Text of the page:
• You could try to open a brokerage account with a foreign broker, they will likely accept deposits of any currency. I know for a fact that Interactive Brokers will keep custody of your assets abroad if they are not USD denominated, so if you just do a currency trade to EUR or open a position in a EUR money market fund with them you'll end up with EUR held at a bank in Europe. Once you have an account in Europe you can transfer the funds out and close the account. This should work with some of the other brokers as well. – SMeznaric Jan 9 '17 at 18:16
  • Disclaimer for the above: None of the above is tested in real life, so might want to exercise caution. – SMeznaric Jan 9 '17 at 18:17
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    I would suggest something like working with a bank with an international presence, and working with them to setup a foreign account, like this example service from HSBC: us.hsbc.com/1/2/home/personal-banking/global-banking/… Talk with international banks about plans to live abroad for a while, and wanting to setup a proper foreign account for them to use when they get there. Transfer the moneys to the foreign account before leaving, then probably withdraw when he arrives right away to minimize chance of issues. – BrianH Jan 9 '17 at 18:30
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If it is planned, then one can get a Bankers Check payable overseas; if destination is known.

1.) What will happen to the money?

It will eventually go to Government as escheating. Unlcaimed.org can help you trace the funds and recover it.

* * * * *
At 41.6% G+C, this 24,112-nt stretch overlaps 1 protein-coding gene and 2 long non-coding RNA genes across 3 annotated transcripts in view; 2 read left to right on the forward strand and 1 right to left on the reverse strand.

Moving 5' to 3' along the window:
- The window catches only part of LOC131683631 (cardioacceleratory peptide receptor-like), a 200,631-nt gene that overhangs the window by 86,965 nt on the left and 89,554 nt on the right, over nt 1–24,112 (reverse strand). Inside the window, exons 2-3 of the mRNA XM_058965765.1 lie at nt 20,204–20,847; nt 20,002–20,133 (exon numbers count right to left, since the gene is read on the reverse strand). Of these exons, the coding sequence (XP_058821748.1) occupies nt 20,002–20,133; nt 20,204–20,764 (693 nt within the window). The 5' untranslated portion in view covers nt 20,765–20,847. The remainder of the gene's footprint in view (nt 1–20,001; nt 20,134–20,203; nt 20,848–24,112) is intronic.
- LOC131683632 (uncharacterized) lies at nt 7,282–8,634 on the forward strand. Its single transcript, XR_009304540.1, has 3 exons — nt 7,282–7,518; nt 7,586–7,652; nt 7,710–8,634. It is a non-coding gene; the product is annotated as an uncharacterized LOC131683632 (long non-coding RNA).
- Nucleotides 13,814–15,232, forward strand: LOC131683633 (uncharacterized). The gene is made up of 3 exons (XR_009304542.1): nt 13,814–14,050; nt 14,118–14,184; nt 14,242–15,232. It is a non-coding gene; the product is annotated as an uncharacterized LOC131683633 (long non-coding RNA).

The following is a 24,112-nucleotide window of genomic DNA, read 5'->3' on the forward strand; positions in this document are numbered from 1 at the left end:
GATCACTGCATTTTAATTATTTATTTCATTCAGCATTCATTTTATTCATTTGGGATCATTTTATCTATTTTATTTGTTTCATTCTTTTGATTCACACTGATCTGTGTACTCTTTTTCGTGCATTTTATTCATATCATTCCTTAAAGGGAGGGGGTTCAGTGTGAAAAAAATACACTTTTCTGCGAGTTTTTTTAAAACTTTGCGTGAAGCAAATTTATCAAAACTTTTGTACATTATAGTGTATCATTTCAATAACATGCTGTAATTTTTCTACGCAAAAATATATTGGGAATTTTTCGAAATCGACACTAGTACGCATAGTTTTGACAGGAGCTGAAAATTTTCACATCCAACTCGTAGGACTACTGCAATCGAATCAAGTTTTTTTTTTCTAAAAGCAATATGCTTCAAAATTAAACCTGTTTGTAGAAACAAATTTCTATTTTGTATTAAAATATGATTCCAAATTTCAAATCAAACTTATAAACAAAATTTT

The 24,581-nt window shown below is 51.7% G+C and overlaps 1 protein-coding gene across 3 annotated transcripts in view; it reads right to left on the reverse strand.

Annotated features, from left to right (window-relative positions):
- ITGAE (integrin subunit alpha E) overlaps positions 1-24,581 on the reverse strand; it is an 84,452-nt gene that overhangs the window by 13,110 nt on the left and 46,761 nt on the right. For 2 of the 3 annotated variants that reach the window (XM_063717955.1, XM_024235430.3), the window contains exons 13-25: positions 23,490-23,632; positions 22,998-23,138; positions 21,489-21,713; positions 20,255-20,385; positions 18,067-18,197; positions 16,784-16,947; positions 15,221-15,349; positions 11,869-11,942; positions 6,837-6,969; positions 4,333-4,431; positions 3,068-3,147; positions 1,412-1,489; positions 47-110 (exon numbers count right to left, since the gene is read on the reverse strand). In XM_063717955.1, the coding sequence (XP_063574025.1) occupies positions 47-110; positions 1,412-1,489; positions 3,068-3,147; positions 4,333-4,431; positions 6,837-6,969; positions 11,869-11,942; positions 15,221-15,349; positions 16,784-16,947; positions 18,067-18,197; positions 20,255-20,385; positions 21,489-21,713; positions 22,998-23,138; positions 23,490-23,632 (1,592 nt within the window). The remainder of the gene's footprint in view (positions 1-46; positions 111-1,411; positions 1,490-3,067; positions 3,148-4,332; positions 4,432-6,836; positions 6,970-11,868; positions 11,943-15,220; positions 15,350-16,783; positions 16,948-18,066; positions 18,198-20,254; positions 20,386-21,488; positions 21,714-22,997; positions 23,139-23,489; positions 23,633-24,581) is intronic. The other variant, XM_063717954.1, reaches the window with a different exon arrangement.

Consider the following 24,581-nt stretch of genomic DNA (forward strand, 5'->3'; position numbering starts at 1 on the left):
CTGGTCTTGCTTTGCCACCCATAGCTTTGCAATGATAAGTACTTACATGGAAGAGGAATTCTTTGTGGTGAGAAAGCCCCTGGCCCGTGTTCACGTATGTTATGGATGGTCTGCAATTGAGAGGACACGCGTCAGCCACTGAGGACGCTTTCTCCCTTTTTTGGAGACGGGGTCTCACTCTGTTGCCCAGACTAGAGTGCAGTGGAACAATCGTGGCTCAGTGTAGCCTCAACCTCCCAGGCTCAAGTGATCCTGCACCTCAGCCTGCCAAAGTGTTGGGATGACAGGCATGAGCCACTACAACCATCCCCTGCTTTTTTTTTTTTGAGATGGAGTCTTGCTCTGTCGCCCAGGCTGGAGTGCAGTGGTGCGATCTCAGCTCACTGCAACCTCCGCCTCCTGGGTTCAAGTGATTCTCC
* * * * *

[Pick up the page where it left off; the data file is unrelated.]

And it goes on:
2.) Will the banks close the accounts?
3.) After how much time will the banks close the accounts?

Eventually Yes. If there is no activity [Note the definition of activity is different, A credit interest is not considered as activity, a authentic phone call / correspondence to change the address or any servicing request is considered activity] for a period of One year, the account is classified as "Dormant". Depending on state, after a period of 3-5 years, it would be inactive and the funds escheated. i.e. handed over to Government.

4.) Is there anything else to do? Any ideas? Before leaving?

Try keeping it active by using internet banking or credit / debit cards linked to the account. These will be valid activities.

5.) Is there any way to send a relative to the US with any kind of paper of power, to unfreeze the accounts?

6.) The banks say they would need a power of attorney, but does that person actually need to be an attorney in the US, or can it simply be a relative WITH a paper (a paper that says power of attorney) or what is a power of attorney exactly, is it an actual attorney person, or just a paper?

7.) Is there any other way to unfreeze the accounts?

Although I can confirm first hand; I think there would be an exception process if a person cannot travel to the Bank. It could even be that a person is in some remote state, not well etc and can't travel in person.

I think if you are out of country, you could walk-in to an US embassy and provide / sign relevant documents there and get it attested. Although for different purpose, I know a Power of Attorney being created in other country and stamped / verified by US embassy and sent it over to US. This was almost a decade back. Not sure about it currently.